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Adult Supervision Required Signs: Frequently Asked Questions

Q. What are the hazards of swimming alone?

A.

While swimming, critical circumstances can quickly build and get beyond your control, leading to a fatal consequence. Caitlin Hoff, health and safety investigator for ConsumerSafety.org, recommends swimmers always swim with a buddy, ideally in an area with an on-duty lifeguard. Following are the hazards of swimming alone in pools -

  • - Near-drownings and drownings
  • - Diving injuries
  • - Slips and falls on pool decks
  • - Suction entrapment in pool drains
  • - Electrical shocks

Q. How old do pool users have to be to swim unsupervised?

A.

As such, there is no national standard or policy regarding the minimum age of a child for swimming without any adult supervision. Most state laws require adult supervision for children only when there is No Lifeguard on Duty. The minimum age limit varies between the jurisdictions governing different counties, cities, or states. Some cities like Dayton, Ohio, allow children as young as 8 to be left unattended, whereas others like Broward County in Florida don’t allow children to be dropped off alone until they are at least 12 years old. New York state even goes up to 16.

For residential pools, you can consult the child's swim instructor to ensure the child is a proficient swimmer. The American Red Cross Swimming and Water Safety Skills Chart is also a popular benchmark. To swim unsupervised, a child must perform all the tasks on Level 6.

Q. Who is responsible for child supervision in public pools?

A.

Although there is no specific law on this, common pool safety policies require “adults” who know how to swim and can take turns being the "designated watcher," who is not distracted to supervise children in pools. The adult can be a parent or caregiver of the child. The American Academy of Pediatrics (AAP) mentions that parents of children under five years old (or those who are older but lack swim skills) need to be within arm’s length of their kids.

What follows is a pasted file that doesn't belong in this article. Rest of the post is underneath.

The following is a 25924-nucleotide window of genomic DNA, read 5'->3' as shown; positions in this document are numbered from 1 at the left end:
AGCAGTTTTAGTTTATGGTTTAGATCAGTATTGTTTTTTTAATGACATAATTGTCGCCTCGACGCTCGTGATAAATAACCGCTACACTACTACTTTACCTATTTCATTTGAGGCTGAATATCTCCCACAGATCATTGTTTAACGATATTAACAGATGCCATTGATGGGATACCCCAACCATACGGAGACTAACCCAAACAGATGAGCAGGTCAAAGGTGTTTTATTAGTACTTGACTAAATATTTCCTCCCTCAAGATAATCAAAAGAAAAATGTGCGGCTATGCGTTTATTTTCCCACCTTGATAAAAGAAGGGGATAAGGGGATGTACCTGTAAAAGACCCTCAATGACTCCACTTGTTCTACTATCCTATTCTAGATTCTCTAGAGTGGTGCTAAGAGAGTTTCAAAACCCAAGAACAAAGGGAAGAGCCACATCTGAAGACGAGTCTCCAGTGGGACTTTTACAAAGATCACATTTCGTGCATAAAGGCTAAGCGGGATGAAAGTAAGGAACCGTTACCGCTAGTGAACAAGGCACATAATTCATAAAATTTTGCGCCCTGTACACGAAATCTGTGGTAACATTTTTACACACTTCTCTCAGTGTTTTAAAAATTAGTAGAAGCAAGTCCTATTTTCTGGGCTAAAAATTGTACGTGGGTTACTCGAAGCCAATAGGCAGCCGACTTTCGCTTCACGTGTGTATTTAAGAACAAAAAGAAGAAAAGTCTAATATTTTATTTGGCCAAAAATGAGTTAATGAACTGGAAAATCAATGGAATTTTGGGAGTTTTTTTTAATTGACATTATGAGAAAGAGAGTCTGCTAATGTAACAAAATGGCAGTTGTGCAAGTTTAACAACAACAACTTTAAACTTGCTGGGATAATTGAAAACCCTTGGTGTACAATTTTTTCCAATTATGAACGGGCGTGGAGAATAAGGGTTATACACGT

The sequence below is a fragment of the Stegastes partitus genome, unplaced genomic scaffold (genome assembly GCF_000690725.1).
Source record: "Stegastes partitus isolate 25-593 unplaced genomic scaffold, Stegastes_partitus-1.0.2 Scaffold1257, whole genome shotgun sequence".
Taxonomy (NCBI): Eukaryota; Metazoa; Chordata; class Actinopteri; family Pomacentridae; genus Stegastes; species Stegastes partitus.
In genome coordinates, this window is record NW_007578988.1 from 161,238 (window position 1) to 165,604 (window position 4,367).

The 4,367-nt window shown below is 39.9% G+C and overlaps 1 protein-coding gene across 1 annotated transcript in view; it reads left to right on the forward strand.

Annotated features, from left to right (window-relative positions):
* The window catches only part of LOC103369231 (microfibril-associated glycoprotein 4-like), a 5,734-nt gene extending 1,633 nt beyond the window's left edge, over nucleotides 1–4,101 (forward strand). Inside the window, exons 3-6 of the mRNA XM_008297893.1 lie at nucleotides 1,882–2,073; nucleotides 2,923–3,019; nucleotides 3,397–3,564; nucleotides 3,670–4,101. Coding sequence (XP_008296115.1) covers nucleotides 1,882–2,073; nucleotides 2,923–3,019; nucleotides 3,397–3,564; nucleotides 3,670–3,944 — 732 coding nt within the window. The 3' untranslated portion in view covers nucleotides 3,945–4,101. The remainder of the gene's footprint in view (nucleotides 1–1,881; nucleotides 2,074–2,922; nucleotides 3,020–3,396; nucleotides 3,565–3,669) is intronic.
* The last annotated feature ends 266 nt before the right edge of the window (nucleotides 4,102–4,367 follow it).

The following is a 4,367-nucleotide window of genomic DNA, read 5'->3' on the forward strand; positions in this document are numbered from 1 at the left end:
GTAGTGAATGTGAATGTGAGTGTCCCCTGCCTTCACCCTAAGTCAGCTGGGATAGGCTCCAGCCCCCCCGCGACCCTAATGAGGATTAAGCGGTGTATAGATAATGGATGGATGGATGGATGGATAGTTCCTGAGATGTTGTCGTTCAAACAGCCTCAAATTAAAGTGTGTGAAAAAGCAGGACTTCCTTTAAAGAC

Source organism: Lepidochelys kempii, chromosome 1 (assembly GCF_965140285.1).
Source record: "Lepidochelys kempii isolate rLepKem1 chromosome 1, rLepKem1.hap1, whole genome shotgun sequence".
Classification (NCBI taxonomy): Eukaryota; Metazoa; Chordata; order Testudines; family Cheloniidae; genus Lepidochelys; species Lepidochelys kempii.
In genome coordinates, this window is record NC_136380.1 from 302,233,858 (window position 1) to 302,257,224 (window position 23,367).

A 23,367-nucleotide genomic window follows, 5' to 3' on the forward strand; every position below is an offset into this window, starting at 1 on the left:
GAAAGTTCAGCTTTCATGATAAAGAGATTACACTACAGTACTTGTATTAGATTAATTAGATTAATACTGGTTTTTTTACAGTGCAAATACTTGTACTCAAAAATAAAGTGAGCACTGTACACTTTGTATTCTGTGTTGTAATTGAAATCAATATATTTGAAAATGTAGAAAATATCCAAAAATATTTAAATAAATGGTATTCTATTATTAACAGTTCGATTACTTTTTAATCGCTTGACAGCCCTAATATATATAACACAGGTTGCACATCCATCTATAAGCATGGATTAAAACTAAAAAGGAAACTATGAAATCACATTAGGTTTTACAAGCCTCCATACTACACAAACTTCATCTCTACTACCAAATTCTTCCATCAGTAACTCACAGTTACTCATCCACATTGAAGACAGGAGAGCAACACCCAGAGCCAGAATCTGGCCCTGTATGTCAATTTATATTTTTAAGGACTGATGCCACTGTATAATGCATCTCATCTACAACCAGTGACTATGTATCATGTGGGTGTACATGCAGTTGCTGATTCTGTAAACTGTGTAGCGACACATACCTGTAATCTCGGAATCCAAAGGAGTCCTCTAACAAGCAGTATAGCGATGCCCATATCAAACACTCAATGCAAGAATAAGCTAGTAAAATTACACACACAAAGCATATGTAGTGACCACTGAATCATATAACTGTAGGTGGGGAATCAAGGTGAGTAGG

However, some other laws require pool owners to supervise swimmers, including children. Washington considers the private pool club owners responsible for the supervision and ensuring that adequate supervision is maintained. Their health department strongly recommends having lifeguards, shallow water lifeguards, and attendants oversee a pool because of their advanced training and skills.

Q. How can pool owners safeguard small children in the pool area?

A.

Pool owners can safeguard small children in the pool area in the following ways:

  • - Installing a fence (at least 4 feet high) around all four sides of the pool to prevent small children from entering
  • - Installing a gate with a latch beyond a child's reach
  • - Covering the pool when not in use
  • - Using motion alarms to alert the owner that children are present
  • - Making sure safety equipment like a shepherd’s hook and a ring buoy are in good condition and ready for use
  • - Keeping a first aid kit and a portable telephone handy near the pool
  • - Posting clear signs with warning of all dangers, prohibitions on diving, running, rough playing, or swimming without supervision
  • - Designating “water watchers” at parties and making sure parents and caregivers are certified in CPR
  • - Avoiding inflatable swimming aids such as "floaties"

Q. Do all public pools without a lifeguard require Adult Supervision Signs?

A.

That depends on the state or local law. But most laws for public pools do require adult supervision for children if the lifeguard is not on duty. HOA pools without a lifeguard are required to post signs at least 3 feet by 4 feet at every entrance to a swimming area, stating: “No lifeguard on duty;” “Persons under the age of 16 must be accompanied by an adult;” and “No swimming alone.”

Q. What are the different types of water safety supervision?

A.

Following are the different types of water safety supervision in pool areas:

Full Contact Supervision: Involves infants and kids who have no swimming skills. The supervisor needs to maintain full contact with the person in the water.

Arms Reach Supervision: Involves kids with some swimming skills. Swim instructors often use this supervision at initial levels when teaching how to swim.

Direct Deck Supervision: Involves kids of all ages with high swimming skills (those who passed a swim test). This supervision is done at deck level, at the pool's edge.

Group (Lifeguard / Party) Level Supervision: A lifeguard or adult performs this type of supervision at a party, keeping an eye on multiple people or children in the water.

Partner / Buddy Supervision: This type of supervision is done by a friend or buddy in the water. For example - lap swimming, surfing, scuba, swimming, hot tub use.

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